Traditional Knowledge Holders Formalize a Network for Community to Community Exchange


  • 2015•10•09     India


    Stakeholders from 22 countries have initiated a formal follow-up network for implementation of the outcomes of the Community to Community Exchange and Capacity Building Workshop in Bengaluru, India from 2-4 October.

    The three-day workshop that was preceded by a series of field visits aimed to increase the understanding of the principles of Access and Benefit Sharing (ABS) set out in the Convention on Biological Diversity (CBD) and the implementation of the Nagoya Protocol at the local level using the health sector as an example. It offered a platform for traditional knowledge holders to exchange ideas and experiences of sustainable utilization of genetic resources and to discuss examples of ABS and innovative models for conservation, protection and valorization of biodiversity and traditional knowledge.

    Indigenous peoples and local communities (IPLCs) have high levels of knowledge related to identification of genetic resources that are utilized for medicinal, food, nutritional, as well as other wellbeing related purposes. To prevent erosion of traditional knowledge, documentation was seen as crucial by the practitioners at the workshop, because it helps to pass the knowledge onto younger generations of the community. Among innovative initiatives preventing the erosion of traditional knowledge, People’s Biodiversity Registers (PBRs) and the Traditional Knowledge Digital Library (TKDL), were seen as effective.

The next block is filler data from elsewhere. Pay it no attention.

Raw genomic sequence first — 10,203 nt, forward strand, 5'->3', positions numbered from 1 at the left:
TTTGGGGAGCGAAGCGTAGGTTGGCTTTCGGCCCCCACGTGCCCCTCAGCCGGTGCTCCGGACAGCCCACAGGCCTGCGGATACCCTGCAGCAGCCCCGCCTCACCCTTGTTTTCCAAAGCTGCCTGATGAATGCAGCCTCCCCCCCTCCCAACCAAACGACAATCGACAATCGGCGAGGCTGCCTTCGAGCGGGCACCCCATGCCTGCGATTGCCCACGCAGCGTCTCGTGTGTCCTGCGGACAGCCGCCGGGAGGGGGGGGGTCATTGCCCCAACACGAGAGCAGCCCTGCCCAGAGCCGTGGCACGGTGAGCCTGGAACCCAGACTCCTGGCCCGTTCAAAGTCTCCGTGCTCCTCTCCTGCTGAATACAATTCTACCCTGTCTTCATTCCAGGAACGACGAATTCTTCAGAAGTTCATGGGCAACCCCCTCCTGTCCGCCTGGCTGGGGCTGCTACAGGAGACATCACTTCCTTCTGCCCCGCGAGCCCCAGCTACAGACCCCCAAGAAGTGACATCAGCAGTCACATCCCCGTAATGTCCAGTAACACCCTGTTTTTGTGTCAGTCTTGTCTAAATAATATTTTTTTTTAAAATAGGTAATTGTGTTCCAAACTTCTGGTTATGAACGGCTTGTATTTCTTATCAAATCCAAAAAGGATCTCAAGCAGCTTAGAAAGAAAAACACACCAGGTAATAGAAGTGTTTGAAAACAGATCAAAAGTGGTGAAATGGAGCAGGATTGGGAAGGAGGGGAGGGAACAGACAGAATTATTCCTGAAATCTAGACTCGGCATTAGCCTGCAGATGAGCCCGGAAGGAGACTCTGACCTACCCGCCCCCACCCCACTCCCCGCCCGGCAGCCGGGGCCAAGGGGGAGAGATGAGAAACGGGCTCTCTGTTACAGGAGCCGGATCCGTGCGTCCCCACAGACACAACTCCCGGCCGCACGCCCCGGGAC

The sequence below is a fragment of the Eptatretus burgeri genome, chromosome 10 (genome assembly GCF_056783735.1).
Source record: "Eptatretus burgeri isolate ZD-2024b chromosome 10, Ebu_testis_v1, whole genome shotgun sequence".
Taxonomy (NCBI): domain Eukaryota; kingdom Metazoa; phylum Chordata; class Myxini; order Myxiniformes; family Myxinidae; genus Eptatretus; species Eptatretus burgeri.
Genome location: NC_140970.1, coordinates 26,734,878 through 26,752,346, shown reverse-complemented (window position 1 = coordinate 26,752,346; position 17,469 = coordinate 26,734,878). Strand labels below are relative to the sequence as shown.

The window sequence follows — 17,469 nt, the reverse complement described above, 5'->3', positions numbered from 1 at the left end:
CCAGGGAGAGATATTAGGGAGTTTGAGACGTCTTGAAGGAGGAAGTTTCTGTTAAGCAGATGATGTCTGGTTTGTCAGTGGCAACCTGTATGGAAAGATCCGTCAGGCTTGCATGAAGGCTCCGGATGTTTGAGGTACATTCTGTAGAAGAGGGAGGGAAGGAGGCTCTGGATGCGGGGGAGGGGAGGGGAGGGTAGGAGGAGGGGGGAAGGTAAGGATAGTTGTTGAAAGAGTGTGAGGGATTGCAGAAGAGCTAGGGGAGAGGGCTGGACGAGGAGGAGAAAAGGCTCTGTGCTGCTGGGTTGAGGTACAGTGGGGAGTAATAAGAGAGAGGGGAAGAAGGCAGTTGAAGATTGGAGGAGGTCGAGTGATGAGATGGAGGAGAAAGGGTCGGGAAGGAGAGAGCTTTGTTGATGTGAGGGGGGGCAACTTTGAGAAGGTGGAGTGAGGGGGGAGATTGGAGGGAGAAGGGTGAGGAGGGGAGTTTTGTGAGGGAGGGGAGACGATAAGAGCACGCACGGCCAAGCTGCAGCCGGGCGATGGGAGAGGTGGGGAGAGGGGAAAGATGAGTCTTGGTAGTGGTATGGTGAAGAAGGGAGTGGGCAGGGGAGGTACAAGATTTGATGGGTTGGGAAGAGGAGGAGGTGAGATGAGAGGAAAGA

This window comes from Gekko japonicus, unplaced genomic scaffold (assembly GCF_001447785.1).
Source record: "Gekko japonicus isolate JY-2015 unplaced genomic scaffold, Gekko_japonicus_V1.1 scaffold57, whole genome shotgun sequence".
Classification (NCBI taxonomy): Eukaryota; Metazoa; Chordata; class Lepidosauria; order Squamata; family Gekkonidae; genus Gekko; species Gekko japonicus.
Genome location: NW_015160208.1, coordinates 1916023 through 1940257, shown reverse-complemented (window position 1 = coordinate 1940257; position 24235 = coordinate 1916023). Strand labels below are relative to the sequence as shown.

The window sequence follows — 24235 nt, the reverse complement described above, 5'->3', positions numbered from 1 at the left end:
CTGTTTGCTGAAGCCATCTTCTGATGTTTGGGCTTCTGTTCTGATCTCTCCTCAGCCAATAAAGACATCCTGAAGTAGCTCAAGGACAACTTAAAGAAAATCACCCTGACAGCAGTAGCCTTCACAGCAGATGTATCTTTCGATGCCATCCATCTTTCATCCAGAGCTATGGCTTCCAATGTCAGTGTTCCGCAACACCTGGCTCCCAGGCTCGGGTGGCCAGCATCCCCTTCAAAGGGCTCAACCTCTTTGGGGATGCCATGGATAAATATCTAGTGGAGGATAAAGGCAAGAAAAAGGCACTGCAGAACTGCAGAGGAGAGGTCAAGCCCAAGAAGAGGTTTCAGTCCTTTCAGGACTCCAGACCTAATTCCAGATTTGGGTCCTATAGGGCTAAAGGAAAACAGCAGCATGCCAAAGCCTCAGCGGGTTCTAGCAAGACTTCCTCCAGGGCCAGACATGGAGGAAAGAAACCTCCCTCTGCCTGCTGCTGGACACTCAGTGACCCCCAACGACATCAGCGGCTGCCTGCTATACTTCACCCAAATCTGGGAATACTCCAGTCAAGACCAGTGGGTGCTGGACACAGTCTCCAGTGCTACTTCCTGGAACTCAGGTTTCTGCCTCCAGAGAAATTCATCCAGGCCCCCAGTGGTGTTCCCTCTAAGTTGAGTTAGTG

However, not all traditional knowledge can be documented and the practitioners concluded that new methods are needed to ensure inter-generational transfer of valuable indigenous knowledge. Examples from India ― where the country’s three-tier institutional approach to implementing ABS grants authority over local resources and knowledge to the local communities ― as well as Africa and Central Asia were sources of good practices.

    An important lesson that the practitioners took away from the discussions was that in situ conservation is often the most cost-effective method for long-term conservation. In addition, in many countries women play a key role in protection and transfer of traditional knowledge, which suggests that proactive engagement of local women in conservation strategies yields better results.

    Other sessions touched upon the creation of small and medium scale enterprises, protection of tangible and intangible rights, awareness raising and the need for horizontal South-South cooperation between countries with traditional knowledge. Participation of local communities and traditional knowledge holders was seen as an essential component of decision-making and future policy formulation on all levels.

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    The event was co-organized by the Biodiversity and Community Health (BaCH) Initiative (anchored by UNU-IAS), the ABS Capacity Development Initiative, Transdisciplinary University of FRLHT, Equator Initiative, and Bioversity International